A man who did prison time for aggravated stalking and has convictions for domestic violence and violating a restraining order has an 18-year-old girl he has kidnapped at gunpoint, Pembroke Pines police said.
- Associated Press
President-elect Joe Biden’s plan to scrap President Donald Trump’s vision of “America First” in favor of “diplomacy first” will depend on whether he's able to regain the trust of allies and convince them that Trumpism is just a blip in the annals of U.S. foreign policy. From Europe to the Middle East and Asia, Trump’s brand of transactional diplomacy has alienated friends and foes alike, leaving Biden with a particularly contentious set of national security issues. Biden, who said last month that “America's back, ready to lead the world, not retreat from it,” might strive to be the antithesis of Trump on the world stage and reverse some, if not many, of his predecessor’s actions.
For Yuuki Hamazono, it was a relief to find bars and restaurants in Tokyo flouting the Japanese government's request to close by 8 p.m. The 30-year-old financial trader was one of many people out in the Shimbashi nightlife district during the first weekend of an expanded state of emergency, with the government pleading for residents to stay home to contain the coronavirus. Prime Minister Yoshihide Suga declared a state of emergency for Tokyo and surrounding prefectures this month.
- The Telegraph
Scientists say Colombia must cull its so-called “cocaine hippos” that roam the Magdalena river basin as they are breeding voraciously and are an increasing menace. The marshlands of Colombia have been home to these giant mammals since they were illegally imported in the late 1980s by the notorious drug lord, Pablo Escobar. When he was shot dead in 1993, the Colombian government took control of his extravagant estate, including his personal zoo. Most of the animals were shipped away, but four hippos were left to fend for themselves in a pond, and now there are dozens of them living in the wild. Although nobody knows exactly how many there are, estimates put the total number between 80 and 100, making them the largest invasive species on the planet. Scientists forecast that the number of hippos will swell to almost 1,500 by 2040. They conclude, that at that point, environmental impacts will be irreversible and numbers impossible to control. “Nobody likes the idea of shooting a hippo, but we have to accept that no other strategy is going to work,” ecologist Nataly Castelblanco-Martínez told The Telegraph.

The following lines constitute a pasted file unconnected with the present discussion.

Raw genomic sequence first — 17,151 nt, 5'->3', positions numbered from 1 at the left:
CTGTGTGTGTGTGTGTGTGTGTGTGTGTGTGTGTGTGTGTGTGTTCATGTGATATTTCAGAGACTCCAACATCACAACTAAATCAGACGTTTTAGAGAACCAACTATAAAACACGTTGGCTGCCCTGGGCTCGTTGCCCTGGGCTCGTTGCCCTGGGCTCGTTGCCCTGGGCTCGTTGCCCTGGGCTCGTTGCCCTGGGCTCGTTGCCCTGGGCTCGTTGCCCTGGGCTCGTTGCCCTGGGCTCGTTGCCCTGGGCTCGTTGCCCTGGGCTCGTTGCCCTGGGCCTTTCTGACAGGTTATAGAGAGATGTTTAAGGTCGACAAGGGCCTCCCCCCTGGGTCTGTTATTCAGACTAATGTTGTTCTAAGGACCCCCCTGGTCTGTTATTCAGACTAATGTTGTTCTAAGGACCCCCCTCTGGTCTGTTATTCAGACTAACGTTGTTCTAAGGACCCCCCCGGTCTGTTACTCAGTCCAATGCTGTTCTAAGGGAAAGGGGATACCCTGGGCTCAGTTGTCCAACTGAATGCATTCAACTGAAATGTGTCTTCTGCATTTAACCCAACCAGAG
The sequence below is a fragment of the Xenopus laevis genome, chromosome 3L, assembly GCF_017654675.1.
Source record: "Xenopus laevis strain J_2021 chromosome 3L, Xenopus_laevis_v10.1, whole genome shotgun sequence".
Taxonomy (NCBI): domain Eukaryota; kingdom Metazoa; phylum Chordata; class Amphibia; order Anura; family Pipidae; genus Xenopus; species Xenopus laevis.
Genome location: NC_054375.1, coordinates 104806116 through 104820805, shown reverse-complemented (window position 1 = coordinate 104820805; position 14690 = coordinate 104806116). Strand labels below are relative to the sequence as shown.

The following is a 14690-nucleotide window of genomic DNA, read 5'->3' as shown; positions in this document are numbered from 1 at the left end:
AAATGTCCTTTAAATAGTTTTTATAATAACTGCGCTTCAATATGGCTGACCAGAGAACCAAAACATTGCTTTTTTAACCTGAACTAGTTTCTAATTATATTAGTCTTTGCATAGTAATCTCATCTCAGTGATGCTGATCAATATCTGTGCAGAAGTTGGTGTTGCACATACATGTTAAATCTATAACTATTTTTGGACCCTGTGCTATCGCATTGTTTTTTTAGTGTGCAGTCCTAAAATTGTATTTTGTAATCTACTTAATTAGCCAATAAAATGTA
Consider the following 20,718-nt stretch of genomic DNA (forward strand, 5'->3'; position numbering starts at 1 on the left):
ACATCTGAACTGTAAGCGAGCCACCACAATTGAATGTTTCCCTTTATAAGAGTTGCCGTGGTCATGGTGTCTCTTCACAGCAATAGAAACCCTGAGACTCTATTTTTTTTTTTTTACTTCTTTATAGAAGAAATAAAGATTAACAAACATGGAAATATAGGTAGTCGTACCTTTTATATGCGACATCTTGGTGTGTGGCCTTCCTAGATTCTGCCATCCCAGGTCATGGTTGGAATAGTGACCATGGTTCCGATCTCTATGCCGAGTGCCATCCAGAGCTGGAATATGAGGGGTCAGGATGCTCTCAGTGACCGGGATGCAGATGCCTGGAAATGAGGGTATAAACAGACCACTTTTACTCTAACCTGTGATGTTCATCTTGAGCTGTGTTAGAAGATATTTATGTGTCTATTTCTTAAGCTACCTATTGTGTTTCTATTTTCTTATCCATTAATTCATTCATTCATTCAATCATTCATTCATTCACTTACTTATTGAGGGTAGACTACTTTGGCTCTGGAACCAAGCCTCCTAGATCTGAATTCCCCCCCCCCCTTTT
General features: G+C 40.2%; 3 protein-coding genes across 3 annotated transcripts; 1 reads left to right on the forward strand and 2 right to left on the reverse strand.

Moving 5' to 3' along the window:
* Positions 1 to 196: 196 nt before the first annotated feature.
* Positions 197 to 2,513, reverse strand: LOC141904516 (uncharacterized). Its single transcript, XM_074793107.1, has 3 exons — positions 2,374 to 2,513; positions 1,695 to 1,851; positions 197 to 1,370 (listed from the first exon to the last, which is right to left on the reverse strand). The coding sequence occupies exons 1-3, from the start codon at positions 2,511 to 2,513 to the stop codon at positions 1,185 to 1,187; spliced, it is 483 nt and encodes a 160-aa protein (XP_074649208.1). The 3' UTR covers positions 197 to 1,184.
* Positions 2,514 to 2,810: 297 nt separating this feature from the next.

- Associated Press
President-elect Joe Biden on Saturday filled out his State Department team with a group of former career diplomats and veterans of the Obama administration, signaling his desire to return to a more traditional foreign policy after four years of uncertainty and unpredictability under President Donald Trump. Biden will nominate Wendy Sherman as deputy secretary of state and Victoria Nuland as undersecretary of state for political affairs — the second- and third-highest ranking posts, respectively.